PORTLAND — German physicist Franz Schreier worries about how the world will feed itself under the worst climate change scenarios and in the aftermath of peak oil.
He wants to take the oil out of the food production process, and he has an elaborate plan for how to do it.
Schreier is the CEO of a start-up company called ebf, energy biosphere food, and the developer of an elaborate three-in-one greenhouse that farms plants, fish and solar energy at the same time. All without arable land.
He calls it a “solar aquaponics greenhouse,” and he brought the idea to Portland this month to extol its virtues to a group of about 30 aquaponics fans gathered at the rainwater harvesting equipment company Portland Purple Water.
Hold up. Aquaponics? The first step to understanding Schreier’s system is a definition of aquaponics. It’s a largely self-contained system that raises fish while growing plants in water. You feed the fish, and their excrement becomes plant food. The plants clean the water for the fish, and the system produces both veggies and edible fish in a small space year-round without chemical inputs.
And with Schreier’s system you can also harvest solar energy while you’re at it.
“We have limited resources, and they’re limiting our food security,” Schreier said as he introduced his invention. “Our food system is depending dramatically on oil. Meanwhile, climate change will destroy growing space across the globe.”
Schreier has repurposed an old Chinese greenhouse design and added high-tech elements including solar panels to create an extremely efficient system that grows lots of plants quickly year-round while also raising edible fish and generating renewable energy. So far, the system only exists in his own backyard in Germany, and it costs about $200,000 to build. But in the end, he said pointing to a picture of his first tomato crop, “this might be the first tomato with a negative carbon footprint.”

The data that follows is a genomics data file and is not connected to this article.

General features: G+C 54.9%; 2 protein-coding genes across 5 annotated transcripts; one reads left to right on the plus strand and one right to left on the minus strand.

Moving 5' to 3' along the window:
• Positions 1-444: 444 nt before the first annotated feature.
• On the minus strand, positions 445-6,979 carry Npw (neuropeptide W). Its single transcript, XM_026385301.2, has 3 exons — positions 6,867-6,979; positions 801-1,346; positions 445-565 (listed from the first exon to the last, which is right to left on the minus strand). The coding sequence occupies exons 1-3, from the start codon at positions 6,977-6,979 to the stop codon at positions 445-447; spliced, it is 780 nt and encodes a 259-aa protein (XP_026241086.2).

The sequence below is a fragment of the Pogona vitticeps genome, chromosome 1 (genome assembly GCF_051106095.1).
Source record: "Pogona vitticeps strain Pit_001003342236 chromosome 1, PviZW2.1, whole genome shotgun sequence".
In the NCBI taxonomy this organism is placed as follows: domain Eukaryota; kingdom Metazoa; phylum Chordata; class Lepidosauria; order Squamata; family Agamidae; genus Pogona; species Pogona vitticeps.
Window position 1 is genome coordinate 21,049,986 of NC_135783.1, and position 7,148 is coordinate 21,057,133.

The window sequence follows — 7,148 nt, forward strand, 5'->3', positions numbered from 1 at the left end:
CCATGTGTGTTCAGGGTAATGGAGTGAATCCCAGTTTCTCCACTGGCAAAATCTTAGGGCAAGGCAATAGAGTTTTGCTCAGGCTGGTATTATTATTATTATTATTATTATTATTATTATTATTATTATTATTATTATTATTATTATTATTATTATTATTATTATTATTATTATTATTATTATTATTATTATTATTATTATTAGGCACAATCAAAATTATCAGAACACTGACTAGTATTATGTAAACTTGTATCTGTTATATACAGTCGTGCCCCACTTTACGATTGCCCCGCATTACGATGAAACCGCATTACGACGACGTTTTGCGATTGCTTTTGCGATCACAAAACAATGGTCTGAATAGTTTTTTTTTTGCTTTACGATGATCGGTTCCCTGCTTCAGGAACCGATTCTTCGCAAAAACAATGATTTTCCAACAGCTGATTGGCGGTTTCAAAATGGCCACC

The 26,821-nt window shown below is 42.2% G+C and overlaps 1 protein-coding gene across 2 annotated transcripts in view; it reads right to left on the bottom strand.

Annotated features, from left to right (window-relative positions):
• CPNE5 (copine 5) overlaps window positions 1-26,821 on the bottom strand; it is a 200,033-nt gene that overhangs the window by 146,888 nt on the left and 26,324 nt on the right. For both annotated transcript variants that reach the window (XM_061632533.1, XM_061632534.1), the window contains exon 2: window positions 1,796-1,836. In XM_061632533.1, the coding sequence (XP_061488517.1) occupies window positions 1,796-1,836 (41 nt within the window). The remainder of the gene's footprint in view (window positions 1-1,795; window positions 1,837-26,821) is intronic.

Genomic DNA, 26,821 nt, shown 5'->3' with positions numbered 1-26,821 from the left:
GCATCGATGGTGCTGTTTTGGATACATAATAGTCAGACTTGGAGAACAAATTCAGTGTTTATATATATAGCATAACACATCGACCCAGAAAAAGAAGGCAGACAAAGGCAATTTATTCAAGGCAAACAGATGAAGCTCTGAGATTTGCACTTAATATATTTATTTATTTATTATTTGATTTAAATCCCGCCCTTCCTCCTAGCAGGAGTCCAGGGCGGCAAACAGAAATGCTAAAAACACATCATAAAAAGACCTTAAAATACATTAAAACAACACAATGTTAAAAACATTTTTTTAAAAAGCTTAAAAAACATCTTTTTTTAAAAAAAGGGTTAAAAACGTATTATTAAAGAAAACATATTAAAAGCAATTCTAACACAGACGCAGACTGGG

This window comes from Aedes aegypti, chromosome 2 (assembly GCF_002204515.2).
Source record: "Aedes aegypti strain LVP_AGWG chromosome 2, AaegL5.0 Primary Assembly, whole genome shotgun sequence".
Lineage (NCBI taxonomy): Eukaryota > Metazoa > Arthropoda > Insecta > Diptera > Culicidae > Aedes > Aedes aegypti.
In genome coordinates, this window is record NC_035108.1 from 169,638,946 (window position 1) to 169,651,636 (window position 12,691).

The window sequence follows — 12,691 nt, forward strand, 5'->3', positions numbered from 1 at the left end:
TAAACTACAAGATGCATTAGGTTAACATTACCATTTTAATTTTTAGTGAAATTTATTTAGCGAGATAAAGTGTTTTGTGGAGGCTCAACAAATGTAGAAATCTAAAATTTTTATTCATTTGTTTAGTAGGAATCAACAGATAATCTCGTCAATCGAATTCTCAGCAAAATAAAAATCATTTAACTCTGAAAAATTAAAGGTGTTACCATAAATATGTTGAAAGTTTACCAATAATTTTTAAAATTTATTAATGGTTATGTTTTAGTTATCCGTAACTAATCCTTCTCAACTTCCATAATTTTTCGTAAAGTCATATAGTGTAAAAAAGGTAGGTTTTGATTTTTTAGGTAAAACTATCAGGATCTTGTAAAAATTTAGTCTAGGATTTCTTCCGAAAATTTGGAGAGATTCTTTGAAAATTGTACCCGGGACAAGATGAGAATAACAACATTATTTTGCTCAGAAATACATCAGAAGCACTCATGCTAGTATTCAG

Jason Garvey, owner of Portland Purple Water, is really excited about aquaponics. He thinks Portland’s devoted gardeners and rainwater harvesters will recognize its value – particularly after seeing how quickly it grows food crops. His first aquaponics system started sprouting six days after planting.
“Aquaponics isn’t everything,” he said. “It isn’t the same as growing in mother earth in the 1830s, but it’s probably much better than growing in mother earth in 2012.”
Garvey is getting ready to test out a scaled-down version of Schreier’s system that he’s calling the Oregon Greenhouse.
“The greatest environmental act you can make is to grow your own food,” he said. “The process of delivering food to you through our current system is so carbon intensive.”
Experienced backyard gardeners at Schreier’s talk said they were impressed and ready to try some experimenting of their own – though probably not the whole system.
“It’s relatively easy to grow food in your backyard two months out of the year,” said Portland resident Tim Pepper, who attended the talk and said he was considering a much more basic greenhouse for his own yard. “If you want to grow year-round, you have to get creative. I think that’s why people get into this stuff.”
Charles Brun drove to Portland from La Center, Wash., to hear Schreier speak. He is building his own aquaponics system with his wife, who is a fish biologist. Right now, they have a small experimental indoor setup that involves “growing basil on top of a fish tank,” he said. “You just feed the fish. That’s it.”
Paul Nagel, a student at Portland State University’s Leadership for Sustainability program, said he sees a lot of promise in the ideas Schreier is putting into practice.
“This addresses a lot of the problems we’re facing in sustainability,” he said. “This is a way to grow food year-round on non-arable land where land can’t grow food anymore. The land itself can be rehabilitated while you’re growing food.”
(Read more from Cassandra Profita at her Ecotrope blog.)